One of Alan Ayckbourn’s acknowledged classics, Absurd Person Singular gets a solidly entertaining outing with a distinctly political undertone in this Curve production.
Set around the time of its writing – somewhere in the early 70s – Paul Kerryson’s meticulously designed version leans heavily on the notion (easy with hindsight) that Ayckbourn’s 1972 play predicted the approach of Thatcherism and all its concomitant implications: the rise of the little man, the triumph of selfishness over altruism and the glorification of the self-made man.
So the show begins with a giant black-and-white photograph of the Blessed Margaret doing the dishes, which heralds both the political message and the relentless domesticity of the farce that is to come. Three kitchens, three successive Christmases, three couples whose fortunes wax and wane with the passing of the years. The craft of Ayckbourn’s writing is joyously explored and equally joyously played by the cast of six, who relish the viciousness of the lines they are given and the contrasts of emotion which they all ultimately undergo.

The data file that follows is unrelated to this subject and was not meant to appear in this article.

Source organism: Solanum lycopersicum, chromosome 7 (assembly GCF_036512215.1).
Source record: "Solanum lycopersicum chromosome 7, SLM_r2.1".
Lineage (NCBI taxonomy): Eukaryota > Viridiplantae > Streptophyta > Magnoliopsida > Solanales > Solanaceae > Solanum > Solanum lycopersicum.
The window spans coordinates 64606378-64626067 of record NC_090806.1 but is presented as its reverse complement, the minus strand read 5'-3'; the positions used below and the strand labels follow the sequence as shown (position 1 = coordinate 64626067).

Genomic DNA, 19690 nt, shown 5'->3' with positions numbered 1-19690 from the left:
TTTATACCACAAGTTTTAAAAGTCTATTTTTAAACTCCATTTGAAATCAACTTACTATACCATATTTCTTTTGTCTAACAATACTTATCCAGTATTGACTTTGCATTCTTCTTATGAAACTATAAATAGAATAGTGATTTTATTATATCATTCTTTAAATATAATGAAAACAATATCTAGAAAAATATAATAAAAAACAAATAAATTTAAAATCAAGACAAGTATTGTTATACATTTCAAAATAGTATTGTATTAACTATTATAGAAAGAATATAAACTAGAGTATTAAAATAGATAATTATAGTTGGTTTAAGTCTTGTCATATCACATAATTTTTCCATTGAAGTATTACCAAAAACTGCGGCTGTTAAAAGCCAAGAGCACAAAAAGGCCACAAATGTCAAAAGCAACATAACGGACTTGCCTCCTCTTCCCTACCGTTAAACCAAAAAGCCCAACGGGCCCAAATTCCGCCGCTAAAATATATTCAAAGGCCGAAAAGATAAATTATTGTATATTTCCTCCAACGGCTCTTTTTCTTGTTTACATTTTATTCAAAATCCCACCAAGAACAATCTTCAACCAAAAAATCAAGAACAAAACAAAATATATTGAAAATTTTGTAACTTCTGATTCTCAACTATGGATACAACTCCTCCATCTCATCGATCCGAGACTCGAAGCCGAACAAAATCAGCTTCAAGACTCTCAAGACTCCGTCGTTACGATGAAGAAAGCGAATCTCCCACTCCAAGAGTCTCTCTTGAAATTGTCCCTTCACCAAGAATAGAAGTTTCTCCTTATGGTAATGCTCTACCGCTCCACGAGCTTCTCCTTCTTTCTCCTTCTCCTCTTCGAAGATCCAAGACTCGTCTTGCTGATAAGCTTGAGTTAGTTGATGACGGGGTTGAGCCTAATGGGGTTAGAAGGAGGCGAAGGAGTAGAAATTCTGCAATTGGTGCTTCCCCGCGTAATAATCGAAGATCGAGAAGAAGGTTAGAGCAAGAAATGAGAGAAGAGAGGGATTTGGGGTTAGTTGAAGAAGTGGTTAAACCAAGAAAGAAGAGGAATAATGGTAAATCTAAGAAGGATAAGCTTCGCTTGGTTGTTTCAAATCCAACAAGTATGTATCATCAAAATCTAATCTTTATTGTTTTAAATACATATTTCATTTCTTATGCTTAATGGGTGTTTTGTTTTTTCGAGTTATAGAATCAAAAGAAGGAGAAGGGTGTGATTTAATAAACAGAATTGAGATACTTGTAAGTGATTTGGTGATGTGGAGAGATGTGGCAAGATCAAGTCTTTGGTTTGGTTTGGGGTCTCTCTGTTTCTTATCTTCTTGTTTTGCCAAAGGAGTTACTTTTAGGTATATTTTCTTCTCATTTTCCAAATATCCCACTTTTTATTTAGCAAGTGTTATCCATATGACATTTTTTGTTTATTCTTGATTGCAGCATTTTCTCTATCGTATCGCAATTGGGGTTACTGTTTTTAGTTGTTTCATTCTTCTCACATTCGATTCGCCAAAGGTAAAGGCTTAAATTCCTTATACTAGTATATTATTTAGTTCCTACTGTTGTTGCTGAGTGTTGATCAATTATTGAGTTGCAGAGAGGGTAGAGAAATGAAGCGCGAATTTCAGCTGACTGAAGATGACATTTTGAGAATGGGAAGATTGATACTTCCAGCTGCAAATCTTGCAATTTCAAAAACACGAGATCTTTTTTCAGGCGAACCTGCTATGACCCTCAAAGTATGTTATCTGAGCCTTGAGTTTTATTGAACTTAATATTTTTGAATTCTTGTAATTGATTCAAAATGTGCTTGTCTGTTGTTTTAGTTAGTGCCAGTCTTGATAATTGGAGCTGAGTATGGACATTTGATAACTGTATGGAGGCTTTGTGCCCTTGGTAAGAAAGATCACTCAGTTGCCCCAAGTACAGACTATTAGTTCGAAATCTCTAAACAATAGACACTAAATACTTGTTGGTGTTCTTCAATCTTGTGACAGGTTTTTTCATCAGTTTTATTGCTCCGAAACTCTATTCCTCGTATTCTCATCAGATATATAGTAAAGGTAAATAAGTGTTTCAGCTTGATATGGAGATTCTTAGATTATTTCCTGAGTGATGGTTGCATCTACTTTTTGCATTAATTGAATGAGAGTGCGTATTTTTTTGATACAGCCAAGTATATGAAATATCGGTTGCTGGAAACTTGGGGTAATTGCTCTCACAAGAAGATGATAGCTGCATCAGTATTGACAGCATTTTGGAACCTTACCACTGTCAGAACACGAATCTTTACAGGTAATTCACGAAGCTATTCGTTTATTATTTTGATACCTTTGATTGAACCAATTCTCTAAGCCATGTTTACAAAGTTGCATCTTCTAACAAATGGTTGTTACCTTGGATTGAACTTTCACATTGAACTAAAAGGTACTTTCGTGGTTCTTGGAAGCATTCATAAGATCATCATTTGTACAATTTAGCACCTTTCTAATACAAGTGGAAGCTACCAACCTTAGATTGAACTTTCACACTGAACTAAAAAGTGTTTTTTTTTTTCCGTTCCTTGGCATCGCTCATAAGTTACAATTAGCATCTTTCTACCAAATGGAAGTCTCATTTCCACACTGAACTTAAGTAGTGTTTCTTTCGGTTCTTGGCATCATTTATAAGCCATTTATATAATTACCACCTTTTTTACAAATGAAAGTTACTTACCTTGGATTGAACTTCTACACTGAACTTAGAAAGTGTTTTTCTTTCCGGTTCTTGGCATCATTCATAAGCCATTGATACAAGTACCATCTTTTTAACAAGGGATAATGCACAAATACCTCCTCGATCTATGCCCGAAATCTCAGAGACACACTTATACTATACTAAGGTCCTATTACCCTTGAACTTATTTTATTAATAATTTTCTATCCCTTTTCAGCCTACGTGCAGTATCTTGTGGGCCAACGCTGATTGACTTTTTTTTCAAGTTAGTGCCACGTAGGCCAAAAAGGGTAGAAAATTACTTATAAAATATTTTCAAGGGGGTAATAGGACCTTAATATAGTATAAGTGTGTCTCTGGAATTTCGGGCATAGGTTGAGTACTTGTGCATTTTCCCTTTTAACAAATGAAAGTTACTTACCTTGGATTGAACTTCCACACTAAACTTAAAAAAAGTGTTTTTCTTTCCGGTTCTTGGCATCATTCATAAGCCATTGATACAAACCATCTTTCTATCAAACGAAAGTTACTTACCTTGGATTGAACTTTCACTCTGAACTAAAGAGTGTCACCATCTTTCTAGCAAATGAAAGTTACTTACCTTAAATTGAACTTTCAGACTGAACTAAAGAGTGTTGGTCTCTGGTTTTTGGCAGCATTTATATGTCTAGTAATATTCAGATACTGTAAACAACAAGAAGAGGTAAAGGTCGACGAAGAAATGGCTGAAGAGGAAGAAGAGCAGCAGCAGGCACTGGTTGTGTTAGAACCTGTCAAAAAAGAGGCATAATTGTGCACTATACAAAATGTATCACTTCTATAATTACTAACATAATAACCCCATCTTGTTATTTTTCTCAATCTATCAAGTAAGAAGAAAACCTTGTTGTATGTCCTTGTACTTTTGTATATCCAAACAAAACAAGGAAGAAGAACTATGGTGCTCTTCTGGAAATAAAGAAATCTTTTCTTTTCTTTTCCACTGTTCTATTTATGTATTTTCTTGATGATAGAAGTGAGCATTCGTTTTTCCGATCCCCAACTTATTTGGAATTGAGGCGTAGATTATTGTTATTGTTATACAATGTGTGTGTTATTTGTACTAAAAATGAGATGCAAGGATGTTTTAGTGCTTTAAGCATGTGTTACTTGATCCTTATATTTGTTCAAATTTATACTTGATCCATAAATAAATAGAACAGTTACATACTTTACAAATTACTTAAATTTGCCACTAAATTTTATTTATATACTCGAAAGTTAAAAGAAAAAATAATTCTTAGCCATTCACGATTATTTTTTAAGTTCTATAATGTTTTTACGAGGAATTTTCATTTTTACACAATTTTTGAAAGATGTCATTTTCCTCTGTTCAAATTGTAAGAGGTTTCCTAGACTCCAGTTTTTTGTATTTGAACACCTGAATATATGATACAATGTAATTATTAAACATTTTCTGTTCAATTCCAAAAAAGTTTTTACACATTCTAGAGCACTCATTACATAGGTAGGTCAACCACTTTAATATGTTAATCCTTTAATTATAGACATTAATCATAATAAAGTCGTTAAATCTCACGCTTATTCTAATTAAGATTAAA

Designer Juliet Shillingford must take much of the credit for her ingenious and evocative sets, which somehow shrink the vast Curve stage to the intimacies required for the claustrophobic settings. And director Kerryson clearly has an eye for a powerful image, exploiting every possible laugh from the unfolding chaos.
The performances are generally sound, with each character making a transformative journey through the three acts. Louise Plowright is particularly strong as the drink-sodden Marion, while Joseph Alessi gives full rein to the emerging dictator inside the seemingly mild-mannered Sidney.
There is the occasional feeling that the comedy is being overplayed, when the text is enough, and for all the pyrotechnics of the perfectly-choreographed farce the evening somehow doesn’t quite catch fire in the way it might.
But the first-night audience was rapturous, and there is undoubtedly a production of great skill and well-crafted entertainment for those who like their laughs heavily laced with venom.